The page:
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Ludwig van BEETHOVEN (1770-1827)
33 Variations on a Waltz of Diabelli, op. 120
Alexander SCRIABIN (1872-1915)
Sonata no. 5
Franz SCHUBERT (1797-1828)
Impromptu in G flat, D.899 no. 3
Craig Sheppard (piano)
Recorded live at the Meany Theater, University of Washington, Seattle, May 1st 1995 (Beethoven), 25th February 1994 (Scriabin, Schubert)
AT 00-00239 [66’ 50”]

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Craig Sheppard evidently feels drawn towards large-scale variations, since this disc is part of a batch that also includes Bach’s Goldberg Variations. I made a fairly in-depth study of this latter, comparing it with four other piano versions, and it emerged as a front-runner. I hope at some stage to write a similar comparative review of five Diabelli recordings but it seems unreasonable to expect the company that submitted the disc to wait any longer while I find time to do this.

I have no doubt that this performance would come out highly from any such comparisons. It opens with a performance of Diabelli’s theme so tingling in vitality that it seems almost worthy of Beethoven himself, and it is for Sheppard’s response to Beethoven’s bluff good humour (a high percentage of the work) that the performance is memorable. His own booklet notes, brief but clearly expressed and absolutely to the point, might lead us to expect as much; he stresses that Beethoven’s “own correspondence of the time shows that he had enormous fun composing this large-scale work” and remarks that “such ebullience of spirit has scarcely ever been equalled in the piano literature”. Does he unwittingly draw attention to his own limitations when he describes the slow variation 31 as “touching in the extreme” rather than “moving in the extreme”? Though he handles it very nicely the ultimate inwardness of the greatest interpreters escapes him. However, I do not wish to make too much of this for he is never less than good. He is also very effective at presenting the variations as a continuous development (recording live presumably helped here).

A few reservations have to be made. Though I got used to the sound, it is somewhat limited, almost muffled in the piano’s middle register. It made me wonder if my equipment or my ears needed cleaning, but comparison with recordings that I knew to be excellent revealed nothing amiss. Recording live has the advantage that you get a “real” performance but it has its downside. The dotted rhythms in Variation 13 are rapped out well after the first three or four, but are unclear at the start. In variations with a lot of trills (6 or 21 for example), some trills are better done than others – in a studio performance there would have been the opportunity to make them all equally good. Generally Sheppard’s fidelity to Beethoven’s score is mostly exemplary but I thought some of the point-making in Variation 24 overdone. Still, all things considered I feel about Sheppard’s Diabelli much as I do about his Goldberg; it is a listener-friendly version, particularly recommendable to those who have found the Diabelli Variations in the past to be a rather forbidding masterpiece.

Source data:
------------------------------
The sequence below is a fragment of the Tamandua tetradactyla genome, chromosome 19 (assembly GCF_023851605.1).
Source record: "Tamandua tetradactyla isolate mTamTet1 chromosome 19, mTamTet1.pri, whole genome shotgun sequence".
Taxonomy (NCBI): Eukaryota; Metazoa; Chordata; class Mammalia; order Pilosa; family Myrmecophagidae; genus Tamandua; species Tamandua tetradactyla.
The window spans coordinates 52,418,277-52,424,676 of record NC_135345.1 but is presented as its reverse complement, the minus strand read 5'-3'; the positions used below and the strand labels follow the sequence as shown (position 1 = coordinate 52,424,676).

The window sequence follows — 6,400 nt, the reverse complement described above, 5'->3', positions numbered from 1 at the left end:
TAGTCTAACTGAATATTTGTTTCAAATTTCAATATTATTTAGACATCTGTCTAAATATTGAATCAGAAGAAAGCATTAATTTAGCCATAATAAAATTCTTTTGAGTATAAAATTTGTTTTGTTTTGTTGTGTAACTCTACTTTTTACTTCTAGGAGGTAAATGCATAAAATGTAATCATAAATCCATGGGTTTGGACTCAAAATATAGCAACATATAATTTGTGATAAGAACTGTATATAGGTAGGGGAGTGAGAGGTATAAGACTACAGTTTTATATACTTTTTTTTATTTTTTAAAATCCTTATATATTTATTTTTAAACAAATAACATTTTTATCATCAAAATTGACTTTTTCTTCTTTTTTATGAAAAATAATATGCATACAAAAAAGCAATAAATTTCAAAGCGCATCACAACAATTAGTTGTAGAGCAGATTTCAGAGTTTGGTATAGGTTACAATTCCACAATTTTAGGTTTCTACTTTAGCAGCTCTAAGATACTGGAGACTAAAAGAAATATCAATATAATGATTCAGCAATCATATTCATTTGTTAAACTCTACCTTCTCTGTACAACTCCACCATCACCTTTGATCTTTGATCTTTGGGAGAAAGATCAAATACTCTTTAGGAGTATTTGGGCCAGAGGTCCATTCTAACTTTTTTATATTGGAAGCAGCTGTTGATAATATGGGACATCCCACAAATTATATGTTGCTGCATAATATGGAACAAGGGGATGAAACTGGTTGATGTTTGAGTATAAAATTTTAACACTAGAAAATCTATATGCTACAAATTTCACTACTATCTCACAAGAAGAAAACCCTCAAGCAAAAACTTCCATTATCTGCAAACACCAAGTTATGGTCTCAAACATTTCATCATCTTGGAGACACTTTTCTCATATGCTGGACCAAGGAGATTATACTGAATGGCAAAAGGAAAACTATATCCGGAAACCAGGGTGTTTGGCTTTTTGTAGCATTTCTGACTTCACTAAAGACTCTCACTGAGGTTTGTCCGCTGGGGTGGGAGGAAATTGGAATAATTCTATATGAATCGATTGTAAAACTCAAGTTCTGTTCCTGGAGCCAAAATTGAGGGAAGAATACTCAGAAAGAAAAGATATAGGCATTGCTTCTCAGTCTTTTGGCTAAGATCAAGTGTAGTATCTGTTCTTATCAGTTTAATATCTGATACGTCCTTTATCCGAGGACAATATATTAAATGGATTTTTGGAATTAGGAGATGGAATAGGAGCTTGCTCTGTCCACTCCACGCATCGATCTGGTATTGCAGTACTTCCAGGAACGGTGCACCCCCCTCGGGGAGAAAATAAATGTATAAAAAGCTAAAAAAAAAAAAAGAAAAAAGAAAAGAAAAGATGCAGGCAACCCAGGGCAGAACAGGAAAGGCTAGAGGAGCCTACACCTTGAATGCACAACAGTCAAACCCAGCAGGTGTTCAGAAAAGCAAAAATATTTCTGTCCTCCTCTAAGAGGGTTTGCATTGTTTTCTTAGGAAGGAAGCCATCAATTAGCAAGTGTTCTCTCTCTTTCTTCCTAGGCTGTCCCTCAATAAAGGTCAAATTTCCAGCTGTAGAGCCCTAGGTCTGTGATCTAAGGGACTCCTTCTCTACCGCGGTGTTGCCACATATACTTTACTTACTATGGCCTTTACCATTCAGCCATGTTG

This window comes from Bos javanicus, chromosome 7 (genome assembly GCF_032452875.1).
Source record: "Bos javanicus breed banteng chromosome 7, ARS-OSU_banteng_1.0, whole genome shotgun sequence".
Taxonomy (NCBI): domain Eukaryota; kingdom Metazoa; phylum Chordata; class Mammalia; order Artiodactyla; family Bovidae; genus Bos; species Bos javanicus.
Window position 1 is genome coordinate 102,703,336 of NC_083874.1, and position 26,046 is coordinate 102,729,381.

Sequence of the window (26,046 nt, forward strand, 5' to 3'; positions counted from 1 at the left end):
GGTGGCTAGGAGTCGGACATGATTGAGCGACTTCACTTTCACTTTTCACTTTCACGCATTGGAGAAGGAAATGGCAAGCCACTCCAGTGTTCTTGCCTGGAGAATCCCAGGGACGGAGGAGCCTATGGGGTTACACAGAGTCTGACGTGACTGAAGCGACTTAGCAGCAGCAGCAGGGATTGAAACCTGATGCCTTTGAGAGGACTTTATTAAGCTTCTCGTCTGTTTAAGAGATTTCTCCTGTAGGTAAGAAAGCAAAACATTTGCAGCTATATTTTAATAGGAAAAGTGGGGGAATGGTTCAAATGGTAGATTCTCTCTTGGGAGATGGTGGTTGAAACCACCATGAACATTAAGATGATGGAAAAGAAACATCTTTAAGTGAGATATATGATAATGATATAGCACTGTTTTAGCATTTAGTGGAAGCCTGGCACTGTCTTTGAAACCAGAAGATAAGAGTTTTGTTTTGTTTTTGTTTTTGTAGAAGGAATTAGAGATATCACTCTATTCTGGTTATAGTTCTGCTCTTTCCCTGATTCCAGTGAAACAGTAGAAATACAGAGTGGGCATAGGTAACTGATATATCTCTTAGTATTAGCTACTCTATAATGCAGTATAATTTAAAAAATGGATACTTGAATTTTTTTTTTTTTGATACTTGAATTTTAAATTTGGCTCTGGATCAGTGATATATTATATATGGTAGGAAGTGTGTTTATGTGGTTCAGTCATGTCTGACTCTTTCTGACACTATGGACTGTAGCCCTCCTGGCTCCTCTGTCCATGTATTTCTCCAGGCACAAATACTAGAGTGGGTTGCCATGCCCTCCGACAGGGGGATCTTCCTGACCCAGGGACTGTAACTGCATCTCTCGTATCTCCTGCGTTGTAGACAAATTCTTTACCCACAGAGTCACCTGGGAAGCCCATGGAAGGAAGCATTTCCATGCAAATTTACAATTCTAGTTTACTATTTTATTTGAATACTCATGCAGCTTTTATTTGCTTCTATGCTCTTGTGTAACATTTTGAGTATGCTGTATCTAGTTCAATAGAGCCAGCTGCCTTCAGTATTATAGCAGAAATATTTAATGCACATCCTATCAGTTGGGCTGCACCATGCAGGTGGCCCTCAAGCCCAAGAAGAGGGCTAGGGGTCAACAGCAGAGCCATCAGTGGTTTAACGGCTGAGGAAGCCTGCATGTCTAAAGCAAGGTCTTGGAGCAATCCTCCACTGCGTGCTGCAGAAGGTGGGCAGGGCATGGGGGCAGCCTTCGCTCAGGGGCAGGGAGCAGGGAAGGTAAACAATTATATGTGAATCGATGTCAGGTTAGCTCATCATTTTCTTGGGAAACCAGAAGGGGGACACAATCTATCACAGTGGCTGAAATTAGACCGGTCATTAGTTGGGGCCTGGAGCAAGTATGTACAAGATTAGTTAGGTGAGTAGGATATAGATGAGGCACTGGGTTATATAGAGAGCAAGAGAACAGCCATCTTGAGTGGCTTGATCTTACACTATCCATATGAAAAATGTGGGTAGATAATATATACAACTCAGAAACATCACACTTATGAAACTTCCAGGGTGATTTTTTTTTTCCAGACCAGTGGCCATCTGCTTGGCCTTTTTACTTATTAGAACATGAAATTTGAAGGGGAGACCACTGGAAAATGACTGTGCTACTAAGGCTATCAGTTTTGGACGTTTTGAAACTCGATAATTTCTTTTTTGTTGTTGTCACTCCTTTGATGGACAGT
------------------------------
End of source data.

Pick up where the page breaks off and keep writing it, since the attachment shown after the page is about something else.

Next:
Some time ago I spoke highly of Austbo’s Scriabin cycle, part of a Brilliant box made problematic by the inclusion of MacLachlan’s undistinguished Prokofief performances. I have to say that Sheppard reveals greater artistic maturity in the fifth sonata. Deeply as Austbo responds to Scriabin’s moments of stasis, I feel on rehearing this recording that he lets the music stop too completely, too often. Sheppard manages to encompass the composer’s wayward extremes without losing the flow.

The performance I loved on this disc, though perhaps I shouldn’t, was the Schubert. In its rubato it is over the top in a way that few since Cherkassky would have dared, yet it is so warm and affectionate that I shall want to keep it on hand as an antidote to more classical interpretations. It also recalls the great pianists of the past in its combination of a beautifully mellow, singing melodic line with gently murmuring triplets, the two in exactly the right relationship to one another.

The four Craig Sheppard discs available through Annette Tangermann make up a picture of an artist who is particularly to be valued as a communicator. If he seems somewhat unpredictable in romantic territory (fine in Rachmaninov, but many of my reservations over his Chopin Preludes have been echoed in a more recent review by Jonathan Woolf) he has a lot to say about Bach, Beethoven and Schubert. And I must say I admire the whole spirit of this semi-private enterprise. In a world where classical CDs from the majors are depressing in their predictability and may even be a dying species, if you are convinced you have something to give then you should keep up the struggle. Even as traditional channels for reaching the public are running dry, Internet and globalisation offer unique opportunities for breaking through in other ways. You probably won’t make any money out of it, but if your desire is to communicate, you will at least have the satisfaction that someone, somewhere, is listening to you. I do hope that, in the absence of traditional marketing methods, the public who would potentially enjoy these discs will get to know they exist and take the trouble to order them (its so much easier just to pop down to the local shop and make do with what they offer).

Christopher Howell

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